Are handwritten receipts valid in a court of law if they are signed by the parties?

UPDATED: Jan 9, 2012

Advertiser Disclosure

It’s all about you. We want to help you make the right legal decisions.

We strive to help you make confident insurance and legal decisions. Finding trusted and reliable insurance quotes and legal advice should be easy. This doesn’t influence our content. Our opinions are our own.

Get Legal Help Today

Compare Quotes From Top Companies and Save

secured lock Secured with SHA-256 Encryption

Are handwritten receipts valid in a court of law if they are signed by the parties?

I have received a receipt for paying off a vehicle and the receipt that I received had a lower amount than that of which they say I currently owe. I would like to know if a handwritten receipt by the collector is valid if brought into a court of law to prove that this is what I currently owe?

Asked on January 9, 2012 under Bankruptcy Law, Michigan


FreeAdvice Contributing Attorney / FreeAdvice Contributing Attorney

Answered 11 years ago | Contributor

Handwritten receipts especially if fully written out by the other side and signed by him or her are even better than a typed out receipt that is only signed by the person who sold the vehicle that you are writing about. The best type of recept is if the signature on the document is actually notarized by a notary public.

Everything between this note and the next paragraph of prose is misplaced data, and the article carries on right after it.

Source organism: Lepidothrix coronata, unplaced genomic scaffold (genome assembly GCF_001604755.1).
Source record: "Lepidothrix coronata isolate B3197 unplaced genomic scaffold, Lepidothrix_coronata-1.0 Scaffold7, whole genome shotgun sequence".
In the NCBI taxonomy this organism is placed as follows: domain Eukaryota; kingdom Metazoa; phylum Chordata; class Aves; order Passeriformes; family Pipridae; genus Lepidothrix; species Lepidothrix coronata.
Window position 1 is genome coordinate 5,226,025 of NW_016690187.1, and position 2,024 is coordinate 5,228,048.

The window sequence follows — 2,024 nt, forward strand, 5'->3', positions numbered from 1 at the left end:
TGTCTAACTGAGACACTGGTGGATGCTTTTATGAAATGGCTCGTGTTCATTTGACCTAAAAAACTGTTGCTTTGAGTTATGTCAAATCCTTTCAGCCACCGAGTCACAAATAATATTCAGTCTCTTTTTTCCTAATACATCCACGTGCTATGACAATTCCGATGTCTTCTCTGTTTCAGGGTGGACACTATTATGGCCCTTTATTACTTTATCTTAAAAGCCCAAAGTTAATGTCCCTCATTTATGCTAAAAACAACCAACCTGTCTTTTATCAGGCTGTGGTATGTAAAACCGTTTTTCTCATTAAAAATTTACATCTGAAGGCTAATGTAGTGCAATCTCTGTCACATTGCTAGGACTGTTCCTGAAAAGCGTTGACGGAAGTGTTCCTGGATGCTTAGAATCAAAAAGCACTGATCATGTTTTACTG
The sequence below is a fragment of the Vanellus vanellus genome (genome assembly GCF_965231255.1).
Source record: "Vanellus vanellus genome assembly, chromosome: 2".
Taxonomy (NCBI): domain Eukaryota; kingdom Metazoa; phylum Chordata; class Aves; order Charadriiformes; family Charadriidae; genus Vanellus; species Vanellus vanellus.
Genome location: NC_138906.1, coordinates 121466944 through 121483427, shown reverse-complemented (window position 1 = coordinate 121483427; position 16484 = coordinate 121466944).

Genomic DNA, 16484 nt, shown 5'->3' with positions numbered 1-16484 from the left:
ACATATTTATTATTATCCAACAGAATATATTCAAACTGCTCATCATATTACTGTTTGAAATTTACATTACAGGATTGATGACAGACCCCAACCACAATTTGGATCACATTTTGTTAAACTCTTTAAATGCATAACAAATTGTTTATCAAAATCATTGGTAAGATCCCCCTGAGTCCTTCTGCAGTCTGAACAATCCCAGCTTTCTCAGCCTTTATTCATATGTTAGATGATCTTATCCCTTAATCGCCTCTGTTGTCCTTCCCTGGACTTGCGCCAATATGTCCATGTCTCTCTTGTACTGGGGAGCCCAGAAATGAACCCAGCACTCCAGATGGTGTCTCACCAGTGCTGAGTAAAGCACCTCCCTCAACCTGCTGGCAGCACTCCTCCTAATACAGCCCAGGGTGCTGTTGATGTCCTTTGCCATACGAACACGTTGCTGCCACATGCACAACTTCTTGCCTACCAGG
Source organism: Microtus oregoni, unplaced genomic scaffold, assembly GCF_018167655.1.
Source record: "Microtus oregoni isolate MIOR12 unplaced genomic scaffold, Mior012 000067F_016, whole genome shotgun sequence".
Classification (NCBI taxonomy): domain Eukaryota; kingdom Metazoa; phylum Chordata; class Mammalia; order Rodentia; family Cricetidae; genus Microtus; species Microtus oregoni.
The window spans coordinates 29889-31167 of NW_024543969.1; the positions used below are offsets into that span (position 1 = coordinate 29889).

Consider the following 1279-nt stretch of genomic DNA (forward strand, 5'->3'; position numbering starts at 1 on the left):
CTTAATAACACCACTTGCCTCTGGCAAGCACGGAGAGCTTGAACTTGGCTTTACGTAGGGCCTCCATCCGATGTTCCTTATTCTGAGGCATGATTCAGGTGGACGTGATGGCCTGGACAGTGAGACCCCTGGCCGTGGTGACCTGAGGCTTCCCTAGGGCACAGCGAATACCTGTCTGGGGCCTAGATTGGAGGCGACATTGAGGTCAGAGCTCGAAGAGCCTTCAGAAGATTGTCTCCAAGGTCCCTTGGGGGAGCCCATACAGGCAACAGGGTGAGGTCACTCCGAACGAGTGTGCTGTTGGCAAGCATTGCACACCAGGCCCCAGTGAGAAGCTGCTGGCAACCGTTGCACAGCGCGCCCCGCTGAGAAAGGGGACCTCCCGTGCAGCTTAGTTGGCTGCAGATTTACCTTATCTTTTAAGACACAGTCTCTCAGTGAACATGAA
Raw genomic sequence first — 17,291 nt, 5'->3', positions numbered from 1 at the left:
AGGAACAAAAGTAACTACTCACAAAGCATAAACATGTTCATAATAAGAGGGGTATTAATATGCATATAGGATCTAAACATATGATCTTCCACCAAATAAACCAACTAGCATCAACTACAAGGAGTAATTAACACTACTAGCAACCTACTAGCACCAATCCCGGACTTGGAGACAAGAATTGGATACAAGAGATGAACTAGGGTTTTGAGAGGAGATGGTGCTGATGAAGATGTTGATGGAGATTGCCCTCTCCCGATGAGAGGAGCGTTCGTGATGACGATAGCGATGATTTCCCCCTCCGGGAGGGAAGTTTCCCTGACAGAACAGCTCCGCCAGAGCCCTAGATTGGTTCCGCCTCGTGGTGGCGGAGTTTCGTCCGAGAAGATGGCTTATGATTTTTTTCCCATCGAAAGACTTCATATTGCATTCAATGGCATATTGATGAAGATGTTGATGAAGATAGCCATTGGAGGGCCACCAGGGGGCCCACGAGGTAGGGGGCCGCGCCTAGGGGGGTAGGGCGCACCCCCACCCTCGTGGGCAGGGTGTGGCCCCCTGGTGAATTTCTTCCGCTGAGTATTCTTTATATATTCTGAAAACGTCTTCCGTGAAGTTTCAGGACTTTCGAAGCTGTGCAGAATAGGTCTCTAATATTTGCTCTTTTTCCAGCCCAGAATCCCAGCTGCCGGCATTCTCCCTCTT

The issue that I see regarding your matter is that the seller of the vehicle that you bought may claim that the receipt that you have does not bear his or her signature upon it. Be prepared to get other documents that the seller signed to show that the receipt is actually signed by the seller for any court appearance that you may have.

IMPORTANT NOTICE: The Answer(s) provided above are for general information only. The attorney providing the answer was not serving as the attorney for the person submitting the question or in any attorney-client relationship with such person. Laws may vary from state to state, and sometimes change. Tiny variations in the facts, or a fact not set forth in a question, often can change a legal outcome or an attorney's conclusion. Although has verified the attorney was admitted to practice law in at least one jurisdiction, he or she may not be authorized to practice law in the jurisdiction referred to in the question, nor is he or she necessarily experienced in the area of the law involved. Unlike the information in the Answer(s) above, upon which you should NOT rely, for personal advice you can rely upon we suggest you retain an attorney to represent you.

Get Legal Help Today

Find the right lawyer for your legal issue.

secured lock Secured with SHA-256 Encryption